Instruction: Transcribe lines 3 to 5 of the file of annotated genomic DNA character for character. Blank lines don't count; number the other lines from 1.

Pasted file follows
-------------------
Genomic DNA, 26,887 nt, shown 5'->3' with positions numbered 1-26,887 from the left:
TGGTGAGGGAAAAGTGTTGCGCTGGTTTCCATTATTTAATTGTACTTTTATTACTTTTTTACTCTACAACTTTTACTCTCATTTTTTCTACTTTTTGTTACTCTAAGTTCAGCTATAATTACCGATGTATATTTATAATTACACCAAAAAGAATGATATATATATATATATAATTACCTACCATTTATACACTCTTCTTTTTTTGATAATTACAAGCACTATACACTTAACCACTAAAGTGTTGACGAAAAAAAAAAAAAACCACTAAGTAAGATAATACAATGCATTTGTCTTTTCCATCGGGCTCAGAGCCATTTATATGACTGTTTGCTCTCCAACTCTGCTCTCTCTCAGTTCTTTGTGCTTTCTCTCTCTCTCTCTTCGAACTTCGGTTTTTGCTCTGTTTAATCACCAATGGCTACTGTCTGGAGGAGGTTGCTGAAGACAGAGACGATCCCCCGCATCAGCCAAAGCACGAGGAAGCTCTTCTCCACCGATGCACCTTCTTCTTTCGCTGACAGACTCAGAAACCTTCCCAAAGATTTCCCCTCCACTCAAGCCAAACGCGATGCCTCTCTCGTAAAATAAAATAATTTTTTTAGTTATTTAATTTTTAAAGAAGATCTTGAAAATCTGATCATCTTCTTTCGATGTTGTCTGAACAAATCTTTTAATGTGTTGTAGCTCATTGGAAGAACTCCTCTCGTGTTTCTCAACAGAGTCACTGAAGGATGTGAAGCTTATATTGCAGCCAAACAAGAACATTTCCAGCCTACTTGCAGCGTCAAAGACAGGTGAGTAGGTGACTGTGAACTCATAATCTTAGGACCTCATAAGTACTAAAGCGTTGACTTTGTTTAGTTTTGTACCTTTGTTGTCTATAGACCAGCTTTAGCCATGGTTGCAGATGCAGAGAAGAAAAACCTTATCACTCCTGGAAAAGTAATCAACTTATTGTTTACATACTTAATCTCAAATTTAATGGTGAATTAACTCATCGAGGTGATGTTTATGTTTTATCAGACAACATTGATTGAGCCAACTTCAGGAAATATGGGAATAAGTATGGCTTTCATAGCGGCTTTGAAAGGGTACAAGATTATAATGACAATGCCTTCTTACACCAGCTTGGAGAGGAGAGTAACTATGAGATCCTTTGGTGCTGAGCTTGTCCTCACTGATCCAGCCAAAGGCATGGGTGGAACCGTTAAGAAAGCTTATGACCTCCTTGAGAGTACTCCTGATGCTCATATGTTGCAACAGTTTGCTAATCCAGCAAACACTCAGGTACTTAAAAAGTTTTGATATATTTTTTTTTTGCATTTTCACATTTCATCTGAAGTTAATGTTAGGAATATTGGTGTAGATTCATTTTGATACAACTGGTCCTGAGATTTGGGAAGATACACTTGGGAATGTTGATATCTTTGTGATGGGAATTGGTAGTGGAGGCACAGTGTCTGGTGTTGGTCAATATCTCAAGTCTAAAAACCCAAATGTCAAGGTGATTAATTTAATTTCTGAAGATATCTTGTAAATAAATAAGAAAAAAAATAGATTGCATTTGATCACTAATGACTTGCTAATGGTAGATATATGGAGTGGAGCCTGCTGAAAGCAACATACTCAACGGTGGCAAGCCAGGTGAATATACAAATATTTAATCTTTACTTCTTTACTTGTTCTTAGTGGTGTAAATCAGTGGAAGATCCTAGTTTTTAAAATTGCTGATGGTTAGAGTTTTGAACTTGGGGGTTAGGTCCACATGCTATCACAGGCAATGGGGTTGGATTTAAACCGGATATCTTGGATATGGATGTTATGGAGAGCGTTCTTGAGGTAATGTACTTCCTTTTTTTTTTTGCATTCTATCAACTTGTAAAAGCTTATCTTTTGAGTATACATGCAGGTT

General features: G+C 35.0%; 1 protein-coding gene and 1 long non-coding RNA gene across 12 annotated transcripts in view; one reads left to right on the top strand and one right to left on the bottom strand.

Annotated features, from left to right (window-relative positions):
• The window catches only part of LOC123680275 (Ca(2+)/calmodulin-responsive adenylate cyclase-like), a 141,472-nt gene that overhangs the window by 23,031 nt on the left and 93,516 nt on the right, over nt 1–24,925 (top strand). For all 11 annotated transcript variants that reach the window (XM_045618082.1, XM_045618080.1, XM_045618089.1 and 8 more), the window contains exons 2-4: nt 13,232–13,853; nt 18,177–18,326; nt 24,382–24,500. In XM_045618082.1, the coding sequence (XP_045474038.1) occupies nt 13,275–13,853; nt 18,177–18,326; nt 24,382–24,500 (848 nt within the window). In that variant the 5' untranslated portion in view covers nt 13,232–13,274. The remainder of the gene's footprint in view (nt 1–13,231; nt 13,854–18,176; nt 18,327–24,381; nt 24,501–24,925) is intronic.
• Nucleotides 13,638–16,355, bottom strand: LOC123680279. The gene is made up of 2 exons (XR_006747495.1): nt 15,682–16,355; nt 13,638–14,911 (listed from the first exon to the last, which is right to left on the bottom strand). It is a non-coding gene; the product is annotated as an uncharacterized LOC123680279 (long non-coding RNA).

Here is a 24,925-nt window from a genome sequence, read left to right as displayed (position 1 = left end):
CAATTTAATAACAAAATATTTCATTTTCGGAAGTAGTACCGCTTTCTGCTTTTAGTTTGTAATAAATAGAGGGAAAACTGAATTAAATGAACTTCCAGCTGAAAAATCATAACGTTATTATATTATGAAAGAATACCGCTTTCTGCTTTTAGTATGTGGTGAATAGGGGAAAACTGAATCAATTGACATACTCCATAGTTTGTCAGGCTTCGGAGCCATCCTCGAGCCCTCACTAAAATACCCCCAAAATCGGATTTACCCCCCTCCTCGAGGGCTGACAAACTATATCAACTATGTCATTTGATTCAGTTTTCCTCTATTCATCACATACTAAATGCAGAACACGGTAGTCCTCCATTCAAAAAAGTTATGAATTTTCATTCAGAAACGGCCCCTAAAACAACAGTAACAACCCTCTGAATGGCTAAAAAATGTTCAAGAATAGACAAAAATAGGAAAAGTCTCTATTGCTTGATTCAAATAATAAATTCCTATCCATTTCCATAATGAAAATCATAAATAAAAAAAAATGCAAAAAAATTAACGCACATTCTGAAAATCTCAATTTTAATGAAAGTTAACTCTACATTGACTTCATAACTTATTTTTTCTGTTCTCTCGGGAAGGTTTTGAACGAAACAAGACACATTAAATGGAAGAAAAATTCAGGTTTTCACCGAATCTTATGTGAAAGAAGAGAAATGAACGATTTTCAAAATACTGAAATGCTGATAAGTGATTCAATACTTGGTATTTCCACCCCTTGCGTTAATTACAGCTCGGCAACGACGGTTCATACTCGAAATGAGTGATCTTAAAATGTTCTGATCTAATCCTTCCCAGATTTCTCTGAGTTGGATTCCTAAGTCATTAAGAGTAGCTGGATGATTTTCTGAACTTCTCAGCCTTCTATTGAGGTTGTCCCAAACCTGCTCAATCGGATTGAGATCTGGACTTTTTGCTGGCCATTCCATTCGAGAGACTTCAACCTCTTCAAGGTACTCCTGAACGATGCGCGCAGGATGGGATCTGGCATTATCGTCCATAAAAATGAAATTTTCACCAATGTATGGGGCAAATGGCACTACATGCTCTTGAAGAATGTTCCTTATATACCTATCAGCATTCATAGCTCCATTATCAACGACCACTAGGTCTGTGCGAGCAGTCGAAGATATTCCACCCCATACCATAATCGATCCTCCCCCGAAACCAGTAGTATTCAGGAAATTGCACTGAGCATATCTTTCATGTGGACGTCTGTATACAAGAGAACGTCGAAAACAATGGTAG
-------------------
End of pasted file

General features: G+C 35.0%; 1 protein-coding gene and 1 long non-coding RNA gene across 12 annotated transcripts in view; one reads left to right on the top strand and one right to left on the bottom strand.

Annotated features, from left to right (window-relative positions):
• The window catches only part of LOC123680275 (Ca(2+)/calmodulin-responsive adenylate cyclase-like), a 141,472-nt gene that overhangs the window by 23,031 nt on the left and 93,516 nt on the right, over nt 1–24,925 (top strand). For all 11 annotated transcript variants that reach the window (XM_045618082.1, XM_045618080.1, XM_045618089.1 and 8 more), the window contains exons 2-4: nt 13,232–13,853; nt 18,177–18,326; nt 24,382–24,500. In XM_045618082.1, the coding sequence (XP_045474038.1) occupies nt 13,275–13,853; nt 18,177–18,326; nt 24,382–24,500 (848 nt within the window). In that variant the 5' untranslated portion in view covers nt 13,232–13,274. The remainder of the gene's footprint in view (nt 1–13,231; nt 13,854–18,176; nt 18,327–24,381; nt 24,501–24,925) is intronic.